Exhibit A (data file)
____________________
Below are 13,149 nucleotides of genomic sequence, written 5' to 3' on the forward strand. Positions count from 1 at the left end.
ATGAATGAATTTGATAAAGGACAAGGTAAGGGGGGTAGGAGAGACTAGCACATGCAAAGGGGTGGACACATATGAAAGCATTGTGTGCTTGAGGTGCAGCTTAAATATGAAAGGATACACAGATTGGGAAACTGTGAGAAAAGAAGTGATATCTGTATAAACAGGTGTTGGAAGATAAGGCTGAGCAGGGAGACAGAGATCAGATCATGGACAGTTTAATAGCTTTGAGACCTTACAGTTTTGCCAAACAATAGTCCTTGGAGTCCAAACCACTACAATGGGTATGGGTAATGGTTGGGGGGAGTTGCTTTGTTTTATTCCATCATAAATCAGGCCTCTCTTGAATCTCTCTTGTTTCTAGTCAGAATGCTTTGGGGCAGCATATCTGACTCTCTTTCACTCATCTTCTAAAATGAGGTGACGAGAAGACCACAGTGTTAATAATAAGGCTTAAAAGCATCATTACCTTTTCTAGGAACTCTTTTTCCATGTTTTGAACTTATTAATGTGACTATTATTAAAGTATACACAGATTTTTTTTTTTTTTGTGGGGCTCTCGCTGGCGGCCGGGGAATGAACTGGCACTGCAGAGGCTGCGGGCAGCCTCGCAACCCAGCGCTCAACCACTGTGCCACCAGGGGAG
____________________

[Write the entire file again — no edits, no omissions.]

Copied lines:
Below are 13,149 nucleotides of genomic sequence, written 5' to 3' on the forward strand. Positions count from 1 at the left end.
ATGAATGAATTTGATAAAGGACAAGGTAAGGGGGGTAGGAGAGACTAGCACATGCAAAGGGGTGGACACATATGAAAGCATTGTGTGCTTGAGGTGCAGCTTAAATATGAAAGGATACACAGATTGGGAAACTGTGAGAAAAGAAGTGATATCTGTATAAACAGGTGTTGGAAGATAAGGCTGAGCAGGGAGACAGAGATCAGATCATGGACAGTTTAATAGCTTTGAGACCTTACAGTTTTGCCAAACAATAGTCCTTGGAGTCCAAACCACTACAATGGGTATGGGTAATGGTTGGGGGGAGTTGCTTTGTTTTATTCCATCATAAATCAGGCCTCTCTTGAATCTCTCTTGTTTCTAGTCAGAATGCTTTGGGGCAGCATATCTGACTCTCTTTCACTCATCTTCTAAAATGAGGTGACGAGAAGACCACAGTGTTAATAATAAGGCTTAAAAGCATCATTACCTTTTCTAGGAACTCTTTTTCCATGTTTTGAACTTATTAATGTGACTATTATTAAAGTATACACAGATTTTTTTTTTTTTTGTGGGGCTCTCGCTGGCGGCCGGGGAATGAACTGGCACTGCAGAGGCTGCGGGCAGCCTCGCAACCCAGCGCTCAACCACTGTGCCACCAGGGGAG